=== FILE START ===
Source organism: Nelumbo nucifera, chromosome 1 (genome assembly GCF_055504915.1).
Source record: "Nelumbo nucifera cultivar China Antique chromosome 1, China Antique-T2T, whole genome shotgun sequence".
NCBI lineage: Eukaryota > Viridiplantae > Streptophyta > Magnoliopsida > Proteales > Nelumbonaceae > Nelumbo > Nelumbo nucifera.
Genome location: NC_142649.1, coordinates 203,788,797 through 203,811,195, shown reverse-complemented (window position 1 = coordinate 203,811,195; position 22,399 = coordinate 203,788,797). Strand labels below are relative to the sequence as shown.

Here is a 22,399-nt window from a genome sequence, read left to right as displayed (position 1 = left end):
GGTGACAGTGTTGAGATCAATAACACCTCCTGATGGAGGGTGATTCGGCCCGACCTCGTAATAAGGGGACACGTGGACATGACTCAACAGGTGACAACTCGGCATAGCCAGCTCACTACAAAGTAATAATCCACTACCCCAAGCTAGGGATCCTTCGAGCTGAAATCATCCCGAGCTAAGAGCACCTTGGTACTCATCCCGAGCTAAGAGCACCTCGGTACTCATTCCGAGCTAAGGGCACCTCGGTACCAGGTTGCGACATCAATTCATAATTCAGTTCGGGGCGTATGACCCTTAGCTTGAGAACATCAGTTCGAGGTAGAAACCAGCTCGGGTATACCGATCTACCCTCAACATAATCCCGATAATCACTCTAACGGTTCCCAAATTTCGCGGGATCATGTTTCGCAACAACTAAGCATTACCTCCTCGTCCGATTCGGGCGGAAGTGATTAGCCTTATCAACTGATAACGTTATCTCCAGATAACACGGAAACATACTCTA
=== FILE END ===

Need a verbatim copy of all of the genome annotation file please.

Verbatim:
Source organism: Nelumbo nucifera, chromosome 1 (genome assembly GCF_055504915.1).
Source record: "Nelumbo nucifera cultivar China Antique chromosome 1, China Antique-T2T, whole genome shotgun sequence".
NCBI lineage: Eukaryota > Viridiplantae > Streptophyta > Magnoliopsida > Proteales > Nelumbonaceae > Nelumbo > Nelumbo nucifera.
Genome location: NC_142649.1, coordinates 203,788,797 through 203,811,195, shown reverse-complemented (window position 1 = coordinate 203,811,195; position 22,399 = coordinate 203,788,797). Strand labels below are relative to the sequence as shown.

Here is a 22,399-nt window from a genome sequence, read left to right as displayed (position 1 = left end):
GGTGACAGTGTTGAGATCAATAACACCTCCTGATGGAGGGTGATTCGGCCCGACCTCGTAATAAGGGGACACGTGGACATGACTCAACAGGTGACAACTCGGCATAGCCAGCTCACTACAAAGTAATAATCCACTACCCCAAGCTAGGGATCCTTCGAGCTGAAATCATCCCGAGCTAAGAGCACCTTGGTACTCATCCCGAGCTAAGAGCACCTCGGTACTCATTCCGAGCTAAGGGCACCTCGGTACCAGGTTGCGACATCAATTCATAATTCAGTTCGGGGCGTATGACCCTTAGCTTGAGAACATCAGTTCGAGGTAGAAACCAGCTCGGGTATACCGATCTACCCTCAACATAATCCCGATAATCACTCTAACGGTTCCCAAATTTCGCGGGATCATGTTTCGCAACAACTAAGCATTACCTCCTCGTCCGATTCGGGCGGAAGTGATTAGCCTTATCAACTGATAACGTTATCTCCAGATAACACGGAAACATACTCTA